Natural England’s response to sentencing of criminal gamekeeper Paul Allen

Following the sentencing last week of criminal gamekeeper Paul Allen in Dorset (here), I’ve been reviewing the responses from various organisations including the RSPB (here), the game-shooting industry (here) and Dorset Police (here).

Today I’m reviewing Natural England’s response.

Natural England (NE) published the following blog (reproduced below) on the day Allen was sentenced (16th Feb 2023):

By Stephanie Bird-Halton, National Delivery Director.

Today, Paul Allen, a gamekeeper working on the Shaftesbury Estate in Dorset, was sentenced for offences of possession of dead buzzards, keeping of banned pesticides and failing to comply with conditions of shotgun and firearms certificates.

Natural England is determined to tackle the scourge of raptor persecution. One of our roles involves investigating incidents where wildlife has been poisoned and we assisted Dorset Police in in this prosecution, gathering evidence and providing specialist technical advice. We are extremely pleased that he has been held to account for his appalling offences against wildlife.

This case, and the death in Dorset of one of the stunning White-tailed Eagles reintroduced to the Isle of Wight, are clear examples of a wider problem: the widespread misuse and abuse of poisons in the countryside which is killing birds of prey, and poses ongoing risks to the public.

During the coronavirus lockdown period, there was a spike in the number of poisoning cases reported with 230 accepted into the Wildlife Incident Investigation Scheme (WIIS) in 2020/21 as compared with 124 in 2019/20 and the problem has not gone away. In 2021/22, Natural England accepted 133 incidents of animal deaths suspected to be poisonings into WIIS. Cases remain unevenly spread throughout England with the highest number of incidents consistently being found in North Yorkshire (28 in 2019/20 and 54 in 2020/21).

When we investigate an incident and confirm it is a poisoning, we assess the evidence gathered, post-mortem results and tissue analysis to find out if the poisoning was as a result of a misuse or abuse of pesticides. Misuse is not following the legal requirements of use, whereas abuse is deliberate use in an illegal manner to poison animals. Where the evidence is unclear, cases are classified as “unspecified”. Not all cases accepted into investigation reach the assessment process, particularly where it becomes clear that pesticides have not been involved in the death of the animal.

In 2020/21, 37 cases of animal poisoning were assessed as being the result of abuse. There were six cases of misuse and 140 unspecified. 21 of the abuse cases related to the poisoning of raptors and these cases were passed on to the Police for further investigation.

The RSPB’s Bird crime 2021 report, published last November tells the same story of raptor persecution, with 80 confirmed incidents of bird of prey persecution in England, mainly through shooting, trapping or poisoning.

Based on data from WIIS, from 2016 onward, Natural England has observed a particular increase in frequency of Second-Generation Anticoagulant Rodenticides (SGARS) being linked to the cause of death in animals or being found in relatively high concentrations in those animals.

Rodent control is essential to public health and users of rodenticides, including SGARS, span many industries including pest controllers, farmers and food producers. Other users of rodenticides include the game shooting industry. The use of anticoagulant rodenticides by professional users must follow the requirements of the industry led rodenticide stewardship regime Campaign for Responsible Rodenticide Use UK set up in 2016, as well as complying with the product label requirements.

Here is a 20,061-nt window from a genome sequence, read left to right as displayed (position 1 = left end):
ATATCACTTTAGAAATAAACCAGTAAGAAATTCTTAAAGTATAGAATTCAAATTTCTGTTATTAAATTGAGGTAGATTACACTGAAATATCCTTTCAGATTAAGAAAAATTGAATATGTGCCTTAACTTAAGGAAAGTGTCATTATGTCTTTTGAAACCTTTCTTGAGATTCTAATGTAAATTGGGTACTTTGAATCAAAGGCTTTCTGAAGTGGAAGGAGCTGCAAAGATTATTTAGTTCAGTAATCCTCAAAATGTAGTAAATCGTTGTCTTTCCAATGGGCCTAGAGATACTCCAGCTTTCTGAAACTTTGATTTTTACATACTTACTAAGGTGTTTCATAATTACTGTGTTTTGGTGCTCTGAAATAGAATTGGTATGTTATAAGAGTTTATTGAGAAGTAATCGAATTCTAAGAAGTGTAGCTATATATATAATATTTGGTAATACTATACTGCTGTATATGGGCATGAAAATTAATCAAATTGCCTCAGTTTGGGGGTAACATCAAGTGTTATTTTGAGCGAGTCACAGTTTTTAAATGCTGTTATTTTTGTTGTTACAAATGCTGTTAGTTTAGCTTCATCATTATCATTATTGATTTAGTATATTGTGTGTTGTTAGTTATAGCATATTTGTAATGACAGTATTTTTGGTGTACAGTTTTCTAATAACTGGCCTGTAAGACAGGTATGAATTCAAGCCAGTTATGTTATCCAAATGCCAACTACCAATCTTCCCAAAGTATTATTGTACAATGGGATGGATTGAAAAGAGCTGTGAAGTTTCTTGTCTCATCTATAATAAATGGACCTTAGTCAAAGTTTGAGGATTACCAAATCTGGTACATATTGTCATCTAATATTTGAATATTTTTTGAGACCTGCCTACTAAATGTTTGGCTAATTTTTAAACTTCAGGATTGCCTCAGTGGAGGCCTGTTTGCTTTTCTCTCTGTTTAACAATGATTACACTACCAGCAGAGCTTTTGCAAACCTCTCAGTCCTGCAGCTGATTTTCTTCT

It is imperative that anyone dealing with a rodent problem keeps within the law, follows the best practice guidelines, only using rodenticides after alternatives have been explored and doing so in a graduated, careful and responsible way, ensuring that rodent carcasses are disposed of promptly. However, cases of raptors dying with high levels of rodenticides in their system suggest there is a problem with the use of rodenticides – whether this be from deliberate abuse or misuse.

NE will continue to play its part, investigating poisoning incidents and working with the police and other partners to prosecute offences. Anyone can help – reports from the public can play an essential part in identifying cases of raptor persecution. However, without all landowners, land managers and gamekeepers complying with the law and reporting illegal activity, the impact on our wildlife will continue.


It’s a bit all over the place to be honest, mostly focusing on the mis-use of rodenticides, which, whilst important in the wider scheme of things, had nothing whatsoever to do with gamekeeper Paul Allen’s conviction.

It’s interesting though that they mention the poisoned white-tailed eagle that was found dead on the same estate ten months after Allen’s crimes were discovered (and for which nobody has been held responsible because Dorset Police botched the investigation). Natural England had a role to play in the follow-up to that botched investigation, along with the Health & Safety Executive, and I’ll return to this once NE has responded to some pending Freedom of Information requests.

The last sentence in NE’s statement is just laughable:

However, without all landowners, land managers and gamekeepers complying with the law and reporting illegal activity, the impact on our wildlife will continue‘.

You don’t say!

But at least NE has explicitly laid the blame of raptor persecution at the door of the game-shooting industry. That is helpful from a campaigning perspective.

In addition to this blog, NE’s Chief Executive Marian Spain tweeted about the case: